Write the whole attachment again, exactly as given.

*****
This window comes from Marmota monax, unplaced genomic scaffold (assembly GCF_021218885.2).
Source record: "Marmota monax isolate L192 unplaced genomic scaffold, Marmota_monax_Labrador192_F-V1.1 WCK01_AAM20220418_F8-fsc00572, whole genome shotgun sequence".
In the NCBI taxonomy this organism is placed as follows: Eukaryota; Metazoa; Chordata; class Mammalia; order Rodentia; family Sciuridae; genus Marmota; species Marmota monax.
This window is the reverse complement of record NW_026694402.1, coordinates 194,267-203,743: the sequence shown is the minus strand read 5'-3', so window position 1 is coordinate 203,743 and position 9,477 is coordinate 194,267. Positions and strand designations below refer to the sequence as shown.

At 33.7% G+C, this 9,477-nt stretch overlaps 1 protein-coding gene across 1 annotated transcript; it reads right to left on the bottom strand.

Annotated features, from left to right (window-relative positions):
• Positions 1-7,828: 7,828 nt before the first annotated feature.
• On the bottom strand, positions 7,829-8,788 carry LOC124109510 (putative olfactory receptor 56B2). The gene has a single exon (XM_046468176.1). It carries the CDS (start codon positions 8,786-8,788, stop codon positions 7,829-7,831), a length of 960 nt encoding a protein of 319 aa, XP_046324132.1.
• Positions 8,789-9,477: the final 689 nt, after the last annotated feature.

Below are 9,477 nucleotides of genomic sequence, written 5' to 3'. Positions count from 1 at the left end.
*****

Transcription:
This window comes from Marmota monax, unplaced genomic scaffold (assembly GCF_021218885.2).
Source record: "Marmota monax isolate L192 unplaced genomic scaffold, Marmota_monax_Labrador192_F-V1.1 WCK01_AAM20220418_F8-fsc00572, whole genome shotgun sequence".
In the NCBI taxonomy this organism is placed as follows: Eukaryota; Metazoa; Chordata; class Mammalia; order Rodentia; family Sciuridae; genus Marmota; species Marmota monax.
This window is the reverse complement of record NW_026694402.1, coordinates 194,267-203,743: the sequence shown is the minus strand read 5'-3', so window position 1 is coordinate 203,743 and position 9,477 is coordinate 194,267. Positions and strand designations below refer to the sequence as shown.

At 33.7% G+C, this 9,477-nt stretch overlaps 1 protein-coding gene across 1 annotated transcript; it reads right to left on the bottom strand.

Annotated features, from left to right (window-relative positions):
• Positions 1-7,828: 7,828 nt before the first annotated feature.
• On the bottom strand, positions 7,829-8,788 carry LOC124109510 (putative olfactory receptor 56B2). The gene has a single exon (XM_046468176.1). It carries the CDS (start codon positions 8,786-8,788, stop codon positions 7,829-7,831), a length of 960 nt encoding a protein of 319 aa, XP_046324132.1.
• Positions 8,789-9,477: the final 689 nt, after the last annotated feature.

Below are 9,477 nucleotides of genomic sequence, written 5' to 3'. Positions count from 1 at the left end.